Last night I used my St. Louis Symphony Orchestra "Winter Pass" a second time, for another "Bach and Friends" performance featuring guest conductor Nic McGegan. This time the Brandenburg Concertos were Nos. 3 and 6, and the other composers on the programme - whose concertos for double string orchestra were modeled on Bach - were Czech emigre Bohuslav Martinů and longlived Brit Sir Michael Tippett.
At the top of the concert, Brandenburg 3 held the stage in an unusual (for a symphony orchestra) performance of a work that straddles the line between orchestral and chamber music. Only eleven musicians were in play: three violins, three violas, three cellos, a double-bass, and McGegan conducting from the harpsichord. He brilliantly improvised the brief slow movement for which Bach notated only two chords. In spite of the thin forces, the piece was a feast for the eyes and ears, with an intricate texture that is best appreciated by a live audience.
Martinů's Double Concerto for Strings, Piano, and Timpani (written in 1938) was a revelation: a little-known masterpiece of the 20th century, written during dark days for the composer's homeland, it was well described in McGegan's pre-concert lecture as "angry city music" that could effectively accompany a documentary on the desolation caused by war. The concerto's movingly elegiac slow movement is framed by two energetic, serious movements full of angular rhythms and thick, forceful harmonies. Peter Henderson acquitted himself magnificently in a challenging piano part often buried in the texture, rather like a source of orchestral color than a solo part, except for two tremendous solo passages in the central movement.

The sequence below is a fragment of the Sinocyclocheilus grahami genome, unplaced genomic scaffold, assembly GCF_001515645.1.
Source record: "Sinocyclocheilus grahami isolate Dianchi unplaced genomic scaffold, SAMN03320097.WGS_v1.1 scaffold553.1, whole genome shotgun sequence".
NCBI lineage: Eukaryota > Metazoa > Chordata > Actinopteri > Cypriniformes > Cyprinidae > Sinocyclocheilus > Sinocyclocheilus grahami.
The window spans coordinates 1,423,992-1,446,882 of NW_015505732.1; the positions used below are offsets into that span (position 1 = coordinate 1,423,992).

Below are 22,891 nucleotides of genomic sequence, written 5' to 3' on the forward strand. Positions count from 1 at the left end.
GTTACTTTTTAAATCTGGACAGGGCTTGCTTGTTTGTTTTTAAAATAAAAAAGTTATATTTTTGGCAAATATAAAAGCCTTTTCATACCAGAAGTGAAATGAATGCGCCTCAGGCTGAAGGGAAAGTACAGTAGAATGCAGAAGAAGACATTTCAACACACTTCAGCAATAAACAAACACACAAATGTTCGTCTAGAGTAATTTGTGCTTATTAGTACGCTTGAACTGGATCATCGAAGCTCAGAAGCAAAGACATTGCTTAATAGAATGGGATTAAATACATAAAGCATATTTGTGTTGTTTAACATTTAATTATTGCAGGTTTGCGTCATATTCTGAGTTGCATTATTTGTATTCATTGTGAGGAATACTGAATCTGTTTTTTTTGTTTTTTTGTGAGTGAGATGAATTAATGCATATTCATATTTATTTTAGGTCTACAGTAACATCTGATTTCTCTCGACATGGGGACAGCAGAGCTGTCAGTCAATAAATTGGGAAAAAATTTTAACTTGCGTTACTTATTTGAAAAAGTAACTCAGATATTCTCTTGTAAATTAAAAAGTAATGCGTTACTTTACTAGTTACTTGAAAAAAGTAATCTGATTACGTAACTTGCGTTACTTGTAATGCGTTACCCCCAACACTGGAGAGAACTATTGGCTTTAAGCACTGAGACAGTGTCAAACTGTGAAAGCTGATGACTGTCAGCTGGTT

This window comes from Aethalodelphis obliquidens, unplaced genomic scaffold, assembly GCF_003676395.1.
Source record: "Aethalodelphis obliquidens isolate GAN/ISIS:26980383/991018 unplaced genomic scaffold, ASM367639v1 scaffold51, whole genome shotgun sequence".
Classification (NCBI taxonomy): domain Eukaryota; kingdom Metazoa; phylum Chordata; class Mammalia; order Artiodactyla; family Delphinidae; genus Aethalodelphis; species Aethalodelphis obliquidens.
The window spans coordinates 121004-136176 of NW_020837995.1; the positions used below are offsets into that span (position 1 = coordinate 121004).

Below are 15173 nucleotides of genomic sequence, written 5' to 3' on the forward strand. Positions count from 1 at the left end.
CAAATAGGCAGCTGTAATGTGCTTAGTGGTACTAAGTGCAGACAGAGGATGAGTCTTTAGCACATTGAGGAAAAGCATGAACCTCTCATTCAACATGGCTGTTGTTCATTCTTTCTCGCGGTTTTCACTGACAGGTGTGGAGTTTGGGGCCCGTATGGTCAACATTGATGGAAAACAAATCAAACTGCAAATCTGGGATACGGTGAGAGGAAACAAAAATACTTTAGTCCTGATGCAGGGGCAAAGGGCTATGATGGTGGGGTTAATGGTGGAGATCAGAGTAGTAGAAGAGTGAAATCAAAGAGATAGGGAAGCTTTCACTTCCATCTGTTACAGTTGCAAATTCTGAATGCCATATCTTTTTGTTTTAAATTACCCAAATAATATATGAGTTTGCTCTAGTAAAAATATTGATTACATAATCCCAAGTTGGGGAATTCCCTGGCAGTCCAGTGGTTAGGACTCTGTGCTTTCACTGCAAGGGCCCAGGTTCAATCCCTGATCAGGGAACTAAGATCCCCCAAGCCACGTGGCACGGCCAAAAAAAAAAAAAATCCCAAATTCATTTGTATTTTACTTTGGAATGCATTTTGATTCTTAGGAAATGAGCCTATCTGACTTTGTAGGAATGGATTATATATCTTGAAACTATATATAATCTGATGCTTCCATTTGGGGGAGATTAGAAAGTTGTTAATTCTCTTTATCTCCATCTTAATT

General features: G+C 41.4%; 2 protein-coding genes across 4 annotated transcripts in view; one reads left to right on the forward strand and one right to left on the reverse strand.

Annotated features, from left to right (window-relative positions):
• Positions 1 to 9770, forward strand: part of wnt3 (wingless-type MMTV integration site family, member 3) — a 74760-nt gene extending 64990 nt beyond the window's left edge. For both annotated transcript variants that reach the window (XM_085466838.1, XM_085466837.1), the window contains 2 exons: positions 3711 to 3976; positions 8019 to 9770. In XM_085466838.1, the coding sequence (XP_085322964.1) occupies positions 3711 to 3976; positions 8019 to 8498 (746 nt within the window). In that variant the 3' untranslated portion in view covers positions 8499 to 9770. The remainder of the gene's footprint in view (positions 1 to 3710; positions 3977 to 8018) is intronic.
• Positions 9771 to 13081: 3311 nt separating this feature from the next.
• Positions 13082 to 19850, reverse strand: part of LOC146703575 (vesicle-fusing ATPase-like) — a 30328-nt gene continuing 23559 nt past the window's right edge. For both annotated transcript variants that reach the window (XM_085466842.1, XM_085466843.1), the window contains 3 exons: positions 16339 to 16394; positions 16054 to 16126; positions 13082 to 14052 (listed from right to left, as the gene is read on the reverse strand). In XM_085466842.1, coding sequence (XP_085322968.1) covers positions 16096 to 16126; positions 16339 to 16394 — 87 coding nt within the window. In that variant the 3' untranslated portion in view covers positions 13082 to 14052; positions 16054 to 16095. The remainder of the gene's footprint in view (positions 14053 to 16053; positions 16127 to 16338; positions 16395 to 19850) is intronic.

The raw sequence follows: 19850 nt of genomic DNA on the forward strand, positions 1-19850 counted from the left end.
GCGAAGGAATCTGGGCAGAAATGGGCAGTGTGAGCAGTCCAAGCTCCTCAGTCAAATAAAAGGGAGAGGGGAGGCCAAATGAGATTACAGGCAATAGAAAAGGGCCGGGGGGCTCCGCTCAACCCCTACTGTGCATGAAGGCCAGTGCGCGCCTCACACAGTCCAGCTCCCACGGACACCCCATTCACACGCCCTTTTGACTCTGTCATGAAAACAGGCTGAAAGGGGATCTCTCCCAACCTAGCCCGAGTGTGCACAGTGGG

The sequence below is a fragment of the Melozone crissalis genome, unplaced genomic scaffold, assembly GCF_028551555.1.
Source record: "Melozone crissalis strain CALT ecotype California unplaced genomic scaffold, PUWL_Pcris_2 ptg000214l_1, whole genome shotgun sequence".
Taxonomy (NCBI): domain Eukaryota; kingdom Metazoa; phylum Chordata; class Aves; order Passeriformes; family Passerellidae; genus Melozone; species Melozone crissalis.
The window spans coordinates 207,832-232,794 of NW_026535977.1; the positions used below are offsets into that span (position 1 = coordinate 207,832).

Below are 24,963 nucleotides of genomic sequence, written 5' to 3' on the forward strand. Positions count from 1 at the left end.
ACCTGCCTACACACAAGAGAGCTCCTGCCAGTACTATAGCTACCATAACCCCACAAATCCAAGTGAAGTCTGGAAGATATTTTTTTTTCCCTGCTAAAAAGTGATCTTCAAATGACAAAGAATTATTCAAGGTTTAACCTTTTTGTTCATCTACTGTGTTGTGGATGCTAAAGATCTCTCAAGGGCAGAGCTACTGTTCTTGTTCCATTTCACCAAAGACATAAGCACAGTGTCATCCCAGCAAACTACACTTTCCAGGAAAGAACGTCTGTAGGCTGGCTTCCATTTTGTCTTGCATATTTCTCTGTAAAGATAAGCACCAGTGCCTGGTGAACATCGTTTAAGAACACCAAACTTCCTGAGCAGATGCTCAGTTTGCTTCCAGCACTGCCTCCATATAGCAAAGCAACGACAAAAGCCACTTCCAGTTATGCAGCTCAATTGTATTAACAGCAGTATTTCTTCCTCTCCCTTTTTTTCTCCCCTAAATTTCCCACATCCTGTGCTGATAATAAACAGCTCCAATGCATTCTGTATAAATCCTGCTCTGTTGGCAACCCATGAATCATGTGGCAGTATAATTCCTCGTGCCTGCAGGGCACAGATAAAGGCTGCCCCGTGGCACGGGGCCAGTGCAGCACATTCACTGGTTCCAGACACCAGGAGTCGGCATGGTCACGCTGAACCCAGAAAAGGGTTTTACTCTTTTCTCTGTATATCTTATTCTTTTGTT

Brandeburg 6 led off the second half of the concert with the smallest ensemble yet: two violas, three cellos, and a double-bass, with McGegan again conducting from the keyboard. Seven musicians on stage! And two of the cellists sat out the slow movement. These last couple of weeks, the spotlight has really been on finely-controlled balance, and on the large number of capable soloists within the SLSO.
The concert finally achieved what it had been threatening all along, and ended with a demonstration of pure string sound. Michael Tippett's Concerto for Double String Orchestra (1938-39) shows the strings in every conceivable texture and combination, from two full-sized string sections playing back and forth in stereo, to ten rhythmically active sections conversing in scintillating counterpoint. The piece is a feast for the ears and mind, both radiantly beautiful and exquisitely complex; its central movement is particularly lyrical. I shall have to look into Tippett's work a bit more.